Networking

03:47 PM
Connect Directly
RSS
E-Mail
50%
50%

How-To: Teach Linux To Do Windows, Part 1

Now is the time for system builders and their clients to learn Linux.

Now is the time for system builders and their clients to learn Linux. The best way to learn a new OS is to use it regularly. However, to use Linux regularly, you must either convert all your data files for use with Linux applications where they are available, or find a way to keep the legacy files accessible via access to Windows applications running over Linux. In this Recipe, I will show you how.

You can do this. I started this article in a Windows text editor. I am finishing this article in Linux OpenOffice, after which I will save it back to a Windows Word .doc file for my editor and submit it for publication using my Windows copy of Eudora. The screenshots I took using Linux K-Snapshot were converted to .jpg and edited using Windows PaintShopPro. I am not a hardcore l33t uber-h4xxor, and you don't have to be to be one, either.

This Recipe will tell you what I wish I'd known when I started this process. It will give you information you won't be able to find in online tutorials, forum posts, and vendor docs without doing a lot of research when you need the information right now. If you don't find it here, check the resources I recommend elsewhere in the article.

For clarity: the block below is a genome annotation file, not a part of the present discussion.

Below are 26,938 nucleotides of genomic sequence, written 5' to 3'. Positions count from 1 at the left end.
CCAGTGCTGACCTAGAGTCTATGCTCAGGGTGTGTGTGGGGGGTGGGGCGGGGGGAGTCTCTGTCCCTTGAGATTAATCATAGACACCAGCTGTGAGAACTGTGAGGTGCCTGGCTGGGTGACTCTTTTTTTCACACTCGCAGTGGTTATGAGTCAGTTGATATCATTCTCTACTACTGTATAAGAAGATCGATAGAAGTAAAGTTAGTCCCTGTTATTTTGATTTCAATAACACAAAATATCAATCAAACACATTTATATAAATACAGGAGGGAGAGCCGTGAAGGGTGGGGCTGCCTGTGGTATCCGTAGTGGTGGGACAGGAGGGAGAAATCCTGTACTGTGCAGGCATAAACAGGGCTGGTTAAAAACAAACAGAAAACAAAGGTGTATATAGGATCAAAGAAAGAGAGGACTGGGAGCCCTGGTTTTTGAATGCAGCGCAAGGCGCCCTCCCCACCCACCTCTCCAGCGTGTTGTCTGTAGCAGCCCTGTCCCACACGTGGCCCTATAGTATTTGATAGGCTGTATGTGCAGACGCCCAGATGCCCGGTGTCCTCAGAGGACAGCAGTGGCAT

But you cannot get away with not learning at least the basic Linux commands. These include getting around a directory tree, changing Linux file access permissions and file ownership, etc. I omit this information here because there isn't room and because this has been very well done by others. A copy of Linux for Dummies or a ...For Dummies book more specific to your Linux distribution will also be a good thing to have on hand.

Why Bother?

Previous
1 of 32
Next
Comment  | 
Print  | 
More Insights
Slideshows
Cartoon
Audio Interviews
Archived Audio Interviews
Jeremy Schulman, founder of Schprockits, a network automation startup operating in stealth mode, joins us to explore whether networking professionals all need to learn programming in order to remain employed.
White Papers
Register for Network Computing Newsletters
Current Issue
2014 Private Cloud Survey
2014 Private Cloud Survey
Respondents are on a roll: 53% brought their private clouds from concept to production in less than one year, and 60% ­extend their clouds across multiple datacenters. But expertise is scarce, with 51% saying acquiring skilled employees is a roadblock.
Video
Twitter Feed